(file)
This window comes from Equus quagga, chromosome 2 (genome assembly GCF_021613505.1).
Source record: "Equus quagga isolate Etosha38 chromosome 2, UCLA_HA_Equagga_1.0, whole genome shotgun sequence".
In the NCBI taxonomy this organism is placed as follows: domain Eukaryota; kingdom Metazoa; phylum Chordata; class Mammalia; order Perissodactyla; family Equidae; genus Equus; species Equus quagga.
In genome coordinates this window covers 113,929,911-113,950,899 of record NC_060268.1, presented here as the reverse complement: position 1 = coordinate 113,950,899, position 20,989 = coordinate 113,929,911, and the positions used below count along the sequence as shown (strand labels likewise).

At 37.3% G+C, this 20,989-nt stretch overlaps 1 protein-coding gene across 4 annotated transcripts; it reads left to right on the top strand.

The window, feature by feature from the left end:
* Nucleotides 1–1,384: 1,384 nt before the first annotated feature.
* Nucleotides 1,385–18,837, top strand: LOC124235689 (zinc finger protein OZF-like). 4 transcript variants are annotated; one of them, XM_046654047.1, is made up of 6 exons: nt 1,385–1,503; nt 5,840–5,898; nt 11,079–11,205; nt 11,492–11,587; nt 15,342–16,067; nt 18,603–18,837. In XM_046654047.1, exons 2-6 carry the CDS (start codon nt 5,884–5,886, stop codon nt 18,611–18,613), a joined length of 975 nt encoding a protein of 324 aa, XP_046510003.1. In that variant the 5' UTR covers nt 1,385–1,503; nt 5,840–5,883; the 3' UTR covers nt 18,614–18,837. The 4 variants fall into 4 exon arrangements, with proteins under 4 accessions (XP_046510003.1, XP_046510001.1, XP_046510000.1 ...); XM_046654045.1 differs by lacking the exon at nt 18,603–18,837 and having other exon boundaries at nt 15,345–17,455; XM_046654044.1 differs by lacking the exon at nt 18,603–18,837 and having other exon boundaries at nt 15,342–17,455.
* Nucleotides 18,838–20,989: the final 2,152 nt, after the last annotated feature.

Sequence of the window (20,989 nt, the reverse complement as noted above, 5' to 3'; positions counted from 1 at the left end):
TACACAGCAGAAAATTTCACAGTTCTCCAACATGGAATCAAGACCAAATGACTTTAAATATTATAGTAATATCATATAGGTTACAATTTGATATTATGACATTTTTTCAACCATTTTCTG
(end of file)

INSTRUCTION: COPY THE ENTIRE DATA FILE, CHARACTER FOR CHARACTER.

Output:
This window comes from Equus quagga, chromosome 2 (genome assembly GCF_021613505.1).
Source record: "Equus quagga isolate Etosha38 chromosome 2, UCLA_HA_Equagga_1.0, whole genome shotgun sequence".
In the NCBI taxonomy this organism is placed as follows: domain Eukaryota; kingdom Metazoa; phylum Chordata; class Mammalia; order Perissodactyla; family Equidae; genus Equus; species Equus quagga.
In genome coordinates this window covers 113,929,911-113,950,899 of record NC_060268.1, presented here as the reverse complement: position 1 = coordinate 113,950,899, position 20,989 = coordinate 113,929,911, and the positions used below count along the sequence as shown (strand labels likewise).

At 37.3% G+C, this 20,989-nt stretch overlaps 1 protein-coding gene across 4 annotated transcripts; it reads left to right on the top strand.

The window, feature by feature from the left end:
* Nucleotides 1–1,384: 1,384 nt before the first annotated feature.
* Nucleotides 1,385–18,837, top strand: LOC124235689 (zinc finger protein OZF-like). 4 transcript variants are annotated; one of them, XM_046654047.1, is made up of 6 exons: nt 1,385–1,503; nt 5,840–5,898; nt 11,079–11,205; nt 11,492–11,587; nt 15,342–16,067; nt 18,603–18,837. In XM_046654047.1, exons 2-6 carry the CDS (start codon nt 5,884–5,886, stop codon nt 18,611–18,613), a joined length of 975 nt encoding a protein of 324 aa, XP_046510003.1. In that variant the 5' UTR covers nt 1,385–1,503; nt 5,840–5,883; the 3' UTR covers nt 18,614–18,837. The 4 variants fall into 4 exon arrangements, with proteins under 4 accessions (XP_046510003.1, XP_046510001.1, XP_046510000.1 ...); XM_046654045.1 differs by lacking the exon at nt 18,603–18,837 and having other exon boundaries at nt 15,345–17,455; XM_046654044.1 differs by lacking the exon at nt 18,603–18,837 and having other exon boundaries at nt 15,342–17,455.
* Nucleotides 18,838–20,989: the final 2,152 nt, after the last annotated feature.

Sequence of the window (20,989 nt, the reverse complement as noted above, 5' to 3'; positions counted from 1 at the left end):
TACACAGCAGAAAATTTCACAGTTCTCCAACATGGAATCAAGACCAAATGACTTTAAATATTATAGTAATATCATATAGGTTACAATTTGATATTATGACATTTTTTCAACCATTTTCTG